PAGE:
More than 60 malls have pledged to never allow cub handling at their venues due to publicity that started in 2009 about how the cubs are purposely bred to be used as pay to play props and then discarded to pet homes, backyard zoos and even the black market. PetsMart made it their policy not to let these tiger pimps bring cubs onto any of their properties in the U.S., Canada or Mexico.
When Porsche announced their Macan in 2014, one of the dealerships had the stupid idea of bringing a live tiger to the car store. Public outrage was so fast and furious that Porsche sent a letter to all of their dealers asking them to NOT make that mistake again. http://bigcatrescue.org/big-cat-rescue-gives-huge-shout-porsche/
Citi joined Porsche and PetsMart in the growing list of influential corporations that have banned the use of wild animals at their events and in their advertising. Big Cat Rescue had contacted these organization and explained to them why it is so bad to use big cats cubs for photos and ego props and they took immediate action after hearing from our supporters.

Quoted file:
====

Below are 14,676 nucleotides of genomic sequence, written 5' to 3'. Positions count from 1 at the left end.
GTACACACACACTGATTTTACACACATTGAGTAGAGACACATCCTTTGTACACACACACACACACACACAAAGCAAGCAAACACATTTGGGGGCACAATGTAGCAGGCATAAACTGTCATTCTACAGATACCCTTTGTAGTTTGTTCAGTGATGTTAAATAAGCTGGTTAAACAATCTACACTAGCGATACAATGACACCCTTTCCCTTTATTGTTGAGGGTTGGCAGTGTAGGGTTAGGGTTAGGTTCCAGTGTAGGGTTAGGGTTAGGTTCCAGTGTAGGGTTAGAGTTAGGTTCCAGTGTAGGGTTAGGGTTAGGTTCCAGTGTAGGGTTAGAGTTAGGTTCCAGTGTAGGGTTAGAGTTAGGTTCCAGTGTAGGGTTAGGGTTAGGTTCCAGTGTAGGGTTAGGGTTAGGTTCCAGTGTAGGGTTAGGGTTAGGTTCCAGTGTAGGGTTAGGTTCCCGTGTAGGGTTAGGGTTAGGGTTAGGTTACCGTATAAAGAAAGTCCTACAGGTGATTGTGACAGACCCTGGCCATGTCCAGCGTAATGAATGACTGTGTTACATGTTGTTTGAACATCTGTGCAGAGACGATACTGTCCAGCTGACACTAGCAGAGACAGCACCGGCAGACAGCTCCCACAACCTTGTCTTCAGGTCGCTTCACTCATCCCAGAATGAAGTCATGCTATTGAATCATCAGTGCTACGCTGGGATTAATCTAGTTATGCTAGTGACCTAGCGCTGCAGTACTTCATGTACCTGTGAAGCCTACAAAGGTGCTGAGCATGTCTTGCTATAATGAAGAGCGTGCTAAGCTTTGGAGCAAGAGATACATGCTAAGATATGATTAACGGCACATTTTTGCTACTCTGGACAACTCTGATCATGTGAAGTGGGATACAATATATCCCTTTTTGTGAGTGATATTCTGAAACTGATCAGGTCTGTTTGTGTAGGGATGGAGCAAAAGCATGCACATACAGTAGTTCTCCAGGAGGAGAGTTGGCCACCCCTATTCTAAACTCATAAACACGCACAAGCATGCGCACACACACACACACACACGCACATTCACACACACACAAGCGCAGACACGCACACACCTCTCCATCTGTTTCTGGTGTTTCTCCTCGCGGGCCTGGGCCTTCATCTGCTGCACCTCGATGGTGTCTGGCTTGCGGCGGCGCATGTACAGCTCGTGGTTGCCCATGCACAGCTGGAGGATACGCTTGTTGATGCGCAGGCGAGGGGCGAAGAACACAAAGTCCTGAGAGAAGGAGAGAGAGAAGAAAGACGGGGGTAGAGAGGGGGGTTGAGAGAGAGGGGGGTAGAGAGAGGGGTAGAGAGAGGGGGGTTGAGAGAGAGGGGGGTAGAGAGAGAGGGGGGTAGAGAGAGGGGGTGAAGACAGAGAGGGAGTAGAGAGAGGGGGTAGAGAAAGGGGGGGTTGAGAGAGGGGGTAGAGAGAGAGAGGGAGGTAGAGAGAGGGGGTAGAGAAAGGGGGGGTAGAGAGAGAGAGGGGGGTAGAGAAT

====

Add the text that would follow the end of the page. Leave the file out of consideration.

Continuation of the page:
Wildlife conservation and forestry departments of northeast China’s Heilongjiang province announced in 2012 that visitors will not be allow to pay for pictures with Siberian tiger cubs in a tiger park. More at China Bans Cub Petting.
Call To Celebrities and Their Agents
You could do some good and regain your standing in the hearts of your fans if you make a public apology for not bothering to do a quick Internet search on the topic before posing with a wild animal or their cub. Celebrities have a powerful voice and a moral obligation to be thoughtful in their decisions because so many people are looking to them as role models. The best way you can help is to speak out in favor of the Big Cat and Public Safety Act which would put an end to these backyard breeders and their web of lies about how this is helping conservation.